When it’s time to buy a first home, many buyers confront the question: single-family house, or a unit in a multifamily town house or condo? Here is a more detailed look at how to decide whether to buy a house, town house or condo as a first home.
Prospective homebuyers have to consider many factors, including:
- Location and lifestyle.
- Maintenance costs.
- Rules of ownership.
- Lending and price.
- Monthly fees.
Location is often the deciding factor. For young professionals who want to be close to the action, a short walk to restaurants, shops and a train station is a higher priority than having more space and a private yard. Town houses/condos that are in a few units are often chosen mostly based on its location. They usually are centered in the middle of things, such as restaurants, shopping centers, movie theaters and grocery stores.
First-time buyers may not have the confidence, skills or experience to take on a fully detached home with all of the upkeep. Those with many other responsibilities may not have time for home maintenance. Condos are also a convenient option for people who travel a lot.
A town house or condo may be a good fit for first-time homebuyers because association fees cover maintenance and repairs. Owners of single-family homes have to set aside money for those purposes. They are also preferable to those who don’t want as much homeowner responsibility, as they won’t have to hire landscapers and other contractors for exterior maintenance.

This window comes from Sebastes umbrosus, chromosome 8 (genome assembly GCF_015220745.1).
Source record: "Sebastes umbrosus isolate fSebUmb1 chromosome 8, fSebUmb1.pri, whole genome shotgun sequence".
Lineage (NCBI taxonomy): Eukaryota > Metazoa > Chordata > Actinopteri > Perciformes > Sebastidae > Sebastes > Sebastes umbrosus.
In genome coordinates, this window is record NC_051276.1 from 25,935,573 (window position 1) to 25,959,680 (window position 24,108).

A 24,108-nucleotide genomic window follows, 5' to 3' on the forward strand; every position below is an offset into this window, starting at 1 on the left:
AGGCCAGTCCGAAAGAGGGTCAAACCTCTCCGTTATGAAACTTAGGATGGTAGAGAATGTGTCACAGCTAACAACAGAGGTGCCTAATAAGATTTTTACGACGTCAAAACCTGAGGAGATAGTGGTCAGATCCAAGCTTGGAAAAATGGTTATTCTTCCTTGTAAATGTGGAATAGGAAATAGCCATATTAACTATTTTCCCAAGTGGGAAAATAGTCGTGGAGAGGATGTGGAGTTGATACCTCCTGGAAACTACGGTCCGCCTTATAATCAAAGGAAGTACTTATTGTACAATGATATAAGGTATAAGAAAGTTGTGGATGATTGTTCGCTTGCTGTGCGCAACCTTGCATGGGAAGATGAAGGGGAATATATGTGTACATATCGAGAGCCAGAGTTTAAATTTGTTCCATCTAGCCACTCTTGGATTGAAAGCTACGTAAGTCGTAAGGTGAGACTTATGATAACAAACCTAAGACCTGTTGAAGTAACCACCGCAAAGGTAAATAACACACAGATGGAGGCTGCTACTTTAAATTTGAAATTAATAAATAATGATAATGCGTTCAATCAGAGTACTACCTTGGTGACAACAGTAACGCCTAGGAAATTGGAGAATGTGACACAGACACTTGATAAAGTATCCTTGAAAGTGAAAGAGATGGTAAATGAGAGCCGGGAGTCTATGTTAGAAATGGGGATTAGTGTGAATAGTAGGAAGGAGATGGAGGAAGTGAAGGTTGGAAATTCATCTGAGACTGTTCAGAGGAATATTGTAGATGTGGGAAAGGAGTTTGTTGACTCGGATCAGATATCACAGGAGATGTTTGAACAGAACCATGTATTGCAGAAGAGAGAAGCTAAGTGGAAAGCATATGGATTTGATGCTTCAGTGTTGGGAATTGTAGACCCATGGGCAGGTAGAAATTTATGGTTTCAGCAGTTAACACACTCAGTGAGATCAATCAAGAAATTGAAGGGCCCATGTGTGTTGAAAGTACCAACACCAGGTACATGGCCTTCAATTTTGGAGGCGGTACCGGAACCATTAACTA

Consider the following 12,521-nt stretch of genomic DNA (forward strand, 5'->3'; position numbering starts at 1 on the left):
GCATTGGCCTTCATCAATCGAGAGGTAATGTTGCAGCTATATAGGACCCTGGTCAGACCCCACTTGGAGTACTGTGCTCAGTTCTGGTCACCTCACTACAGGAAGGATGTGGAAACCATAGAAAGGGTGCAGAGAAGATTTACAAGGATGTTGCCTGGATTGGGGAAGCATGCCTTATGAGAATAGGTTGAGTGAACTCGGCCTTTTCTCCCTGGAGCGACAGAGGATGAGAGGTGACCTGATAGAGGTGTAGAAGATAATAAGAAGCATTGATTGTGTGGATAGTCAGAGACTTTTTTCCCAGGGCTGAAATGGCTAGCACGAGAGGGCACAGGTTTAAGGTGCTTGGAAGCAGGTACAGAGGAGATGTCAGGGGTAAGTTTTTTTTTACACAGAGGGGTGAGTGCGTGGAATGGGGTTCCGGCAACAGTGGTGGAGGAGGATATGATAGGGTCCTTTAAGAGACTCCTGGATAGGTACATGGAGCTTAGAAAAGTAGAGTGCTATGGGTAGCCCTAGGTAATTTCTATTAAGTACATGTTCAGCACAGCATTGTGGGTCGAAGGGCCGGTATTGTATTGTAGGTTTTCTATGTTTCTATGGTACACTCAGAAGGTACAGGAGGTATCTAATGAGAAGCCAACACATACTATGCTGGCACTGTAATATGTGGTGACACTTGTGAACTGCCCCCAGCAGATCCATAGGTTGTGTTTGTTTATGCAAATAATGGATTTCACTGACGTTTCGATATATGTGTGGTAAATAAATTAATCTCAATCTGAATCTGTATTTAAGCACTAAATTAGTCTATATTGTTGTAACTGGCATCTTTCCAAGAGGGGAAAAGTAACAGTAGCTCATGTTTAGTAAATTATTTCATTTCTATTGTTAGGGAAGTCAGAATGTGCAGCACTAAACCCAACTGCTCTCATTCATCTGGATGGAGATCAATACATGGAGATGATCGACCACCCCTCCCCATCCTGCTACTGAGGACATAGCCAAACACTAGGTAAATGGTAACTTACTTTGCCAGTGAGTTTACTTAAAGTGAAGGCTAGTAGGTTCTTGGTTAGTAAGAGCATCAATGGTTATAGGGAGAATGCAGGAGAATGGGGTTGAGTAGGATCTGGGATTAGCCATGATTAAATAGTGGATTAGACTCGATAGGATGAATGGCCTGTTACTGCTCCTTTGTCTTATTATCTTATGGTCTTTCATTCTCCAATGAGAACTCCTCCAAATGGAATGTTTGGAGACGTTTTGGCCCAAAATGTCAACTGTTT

However, owning a condo or townhome is not for everyone. Among the reasons:
- Owners associations can tell residents where to park, ban them from barbecuing on balconies, and otherwise impose restrictions.
- Neighbors are close, and they can be annoying.
- You are significantly more tied in value to your neighbors when it comes to condos and town homes.
Exterior renovations (and their budgets) have to be approved by the owners. And when other owners don’t pay their bills, you can be required to fork over more than your fair share and hope you’ll be reimbursed later.
Owners of condominiums and town houses have little control over annual fee increases. Another downside is an unforeseen special assessment. If the condo building needs to do any major repairs that cannot be covered by the reserve fund, they will charge each owner a special assessment” on top of regular monthly fees. The money buyers pay for condo fees is not tax deductible and could be put toward a mortgage.